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Italy’s banking stocks led European equity markets higher on Monday as investors reacted with enthusiasm to confirmation that the Italian government would ride to the rescue of two flailing regional banks.
However, detractors of the deal agreed principally between the European Commission, the Italian government and the country’s second-largest lender, Intesa Sanpaolo (which will accept state help to buy the banks’ sound assets), have criticized the liberal interpretation of the European Union’s rules, saying it has destroyed the credibility of the bloc’s banking union.
“With this decision, the European Commission accompanies the Banking Union to its deathbed. The promise that the taxpayer will not stand in to rescue failing banks anymore is broken for good,” bewailed German MEP (member of European Parliament) Markus Ferber in a statement on Sunday.
Italian Economy Minister Pier Carlo Padoan told reporters on Sunday, however, that the critics should pipe up with a better solution if they could see one – which he himself couldn’t.
Indeed, the recent purchase of failing Spanish lender Banco Popular by larger peer Santander is being contrasted with Italian situation by observers who note the principal differences between the two resolutions – namely, the protection of Spain’s taxpayers contrasted with the protection of some of Italy’s private investors.
The Italian government could be on the hook for up to €17 billion ($19 billion) having saved senior bondholders and depositors in the failing Banca Popolare di Vicenza and Veneto Banca and ensuring that Intesa Sanpaolo’s investors would suffer no worsening of capital ratios. This again contrasts with Santander whose shareholders had to endure a multi-billion euro equity dilution.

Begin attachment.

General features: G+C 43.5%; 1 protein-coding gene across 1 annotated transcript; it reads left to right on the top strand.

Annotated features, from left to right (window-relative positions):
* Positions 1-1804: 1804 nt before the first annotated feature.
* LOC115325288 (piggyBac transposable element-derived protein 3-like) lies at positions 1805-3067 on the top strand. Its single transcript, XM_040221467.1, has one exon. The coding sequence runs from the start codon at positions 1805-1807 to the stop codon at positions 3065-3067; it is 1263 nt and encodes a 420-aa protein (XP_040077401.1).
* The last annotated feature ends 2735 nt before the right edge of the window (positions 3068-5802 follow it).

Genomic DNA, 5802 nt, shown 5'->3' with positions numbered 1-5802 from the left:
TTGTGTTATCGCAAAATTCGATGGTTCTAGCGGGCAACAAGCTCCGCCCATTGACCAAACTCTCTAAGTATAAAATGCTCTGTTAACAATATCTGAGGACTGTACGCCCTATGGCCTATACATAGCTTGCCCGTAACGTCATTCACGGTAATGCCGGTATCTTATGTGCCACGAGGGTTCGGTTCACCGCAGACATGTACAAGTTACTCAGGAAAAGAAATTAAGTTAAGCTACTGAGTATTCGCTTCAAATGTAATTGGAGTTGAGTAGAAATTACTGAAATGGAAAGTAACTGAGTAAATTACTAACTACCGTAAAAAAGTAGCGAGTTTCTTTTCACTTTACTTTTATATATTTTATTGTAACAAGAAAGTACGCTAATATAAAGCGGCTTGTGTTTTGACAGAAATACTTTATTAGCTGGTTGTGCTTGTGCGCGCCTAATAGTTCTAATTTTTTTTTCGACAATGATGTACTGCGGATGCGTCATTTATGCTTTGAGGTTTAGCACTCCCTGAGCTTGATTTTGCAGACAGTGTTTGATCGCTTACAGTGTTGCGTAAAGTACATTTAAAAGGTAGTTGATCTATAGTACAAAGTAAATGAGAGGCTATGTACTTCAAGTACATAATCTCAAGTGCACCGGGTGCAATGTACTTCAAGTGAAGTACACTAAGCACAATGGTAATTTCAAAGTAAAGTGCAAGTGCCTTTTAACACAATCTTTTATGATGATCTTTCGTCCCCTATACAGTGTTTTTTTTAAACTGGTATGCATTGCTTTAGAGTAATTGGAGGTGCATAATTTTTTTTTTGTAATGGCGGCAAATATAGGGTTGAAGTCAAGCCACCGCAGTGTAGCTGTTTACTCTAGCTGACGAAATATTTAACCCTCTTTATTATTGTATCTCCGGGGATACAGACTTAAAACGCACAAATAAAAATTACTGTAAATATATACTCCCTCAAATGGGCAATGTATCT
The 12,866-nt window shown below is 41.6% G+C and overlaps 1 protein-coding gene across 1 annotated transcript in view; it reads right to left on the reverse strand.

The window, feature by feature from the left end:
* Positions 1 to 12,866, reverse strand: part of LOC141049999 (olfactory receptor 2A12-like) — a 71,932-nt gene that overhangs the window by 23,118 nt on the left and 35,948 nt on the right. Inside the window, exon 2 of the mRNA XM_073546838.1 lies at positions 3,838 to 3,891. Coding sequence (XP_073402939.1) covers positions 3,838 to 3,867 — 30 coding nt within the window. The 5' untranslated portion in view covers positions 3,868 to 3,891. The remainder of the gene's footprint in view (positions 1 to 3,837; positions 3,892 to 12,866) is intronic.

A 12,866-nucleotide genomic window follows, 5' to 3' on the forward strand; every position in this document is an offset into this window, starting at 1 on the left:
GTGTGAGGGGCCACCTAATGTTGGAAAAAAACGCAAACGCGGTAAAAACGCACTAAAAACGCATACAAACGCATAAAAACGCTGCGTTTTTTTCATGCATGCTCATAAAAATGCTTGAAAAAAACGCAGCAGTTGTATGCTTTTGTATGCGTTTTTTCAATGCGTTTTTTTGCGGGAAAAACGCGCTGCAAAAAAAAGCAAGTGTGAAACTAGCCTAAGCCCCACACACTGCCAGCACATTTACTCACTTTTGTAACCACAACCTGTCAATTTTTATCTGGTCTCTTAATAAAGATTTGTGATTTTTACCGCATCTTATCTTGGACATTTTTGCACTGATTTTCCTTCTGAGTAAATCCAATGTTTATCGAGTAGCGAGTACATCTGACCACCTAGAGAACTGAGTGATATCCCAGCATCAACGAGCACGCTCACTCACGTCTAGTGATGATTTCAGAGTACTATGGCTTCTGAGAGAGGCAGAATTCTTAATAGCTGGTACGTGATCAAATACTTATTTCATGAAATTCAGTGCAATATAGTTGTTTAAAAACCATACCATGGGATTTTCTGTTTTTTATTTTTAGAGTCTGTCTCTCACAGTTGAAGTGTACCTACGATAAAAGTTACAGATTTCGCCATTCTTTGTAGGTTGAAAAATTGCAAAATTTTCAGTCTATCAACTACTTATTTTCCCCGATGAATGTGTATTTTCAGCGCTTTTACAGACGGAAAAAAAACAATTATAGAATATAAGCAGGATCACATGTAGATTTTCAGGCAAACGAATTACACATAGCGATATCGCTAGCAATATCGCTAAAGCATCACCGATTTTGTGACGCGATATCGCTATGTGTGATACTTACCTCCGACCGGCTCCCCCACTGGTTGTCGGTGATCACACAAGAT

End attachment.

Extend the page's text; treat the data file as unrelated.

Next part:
Despite the cries of double standards, Marco Elser, head portfolio manager at Lonsin Capital, told CNBC’s Street Signs on Monday that “This is arguably a template of how restructurings should be done.”
Indeed, the European Central Bank (ECB) actually learnt a lot from the Banco Popular situation in Spain, according to Kian Abouhossein, head of EMEA Banking Research at JPMorgan, namely:
“That it is in the interests of involving the government to take on some of the capital hits in order to clean up the system and give up the good assets of a banking system back to the overall private banking system,” he said, speaking on CNBC’s Squawk Box on Monday.
Agreeing that this was a positive development for Italy’s overall banking system which is still weighed down by around 300 billion of bad loans, Eric Lonergan, fund manager at M&G, argued that the emphasis placed by the deal’s proponents on the need to safeguard the Venetian economy is overplayed but necessary in this case.
“Finally there’s some pragmatism…they have to exaggerate significance to get away with state aid,” he contended, referring to the justification being cited for protecting senior bondholders and depositors, many of whom are local customers of the failing banks which are located in the relatively prosperous north-eastern corner of Italy.
“Italy is in the early stages of an economic recovery. They absolutely should not do anything to threaten that, they need to encourage it,” he added.
However, while the outcome is positive overall, according to Lorenzo Codogno, founder & chief economist at LC Macro Advisors, the terms could have been tweaked to allow senior debt investors to have weathered some pain without destabilizing the system.
“A small haircut of senior bondholders would have been acceptable in my view – it would have not undermined financial stability,” Codogno posited to CNBC’s Squawk Box on Monday.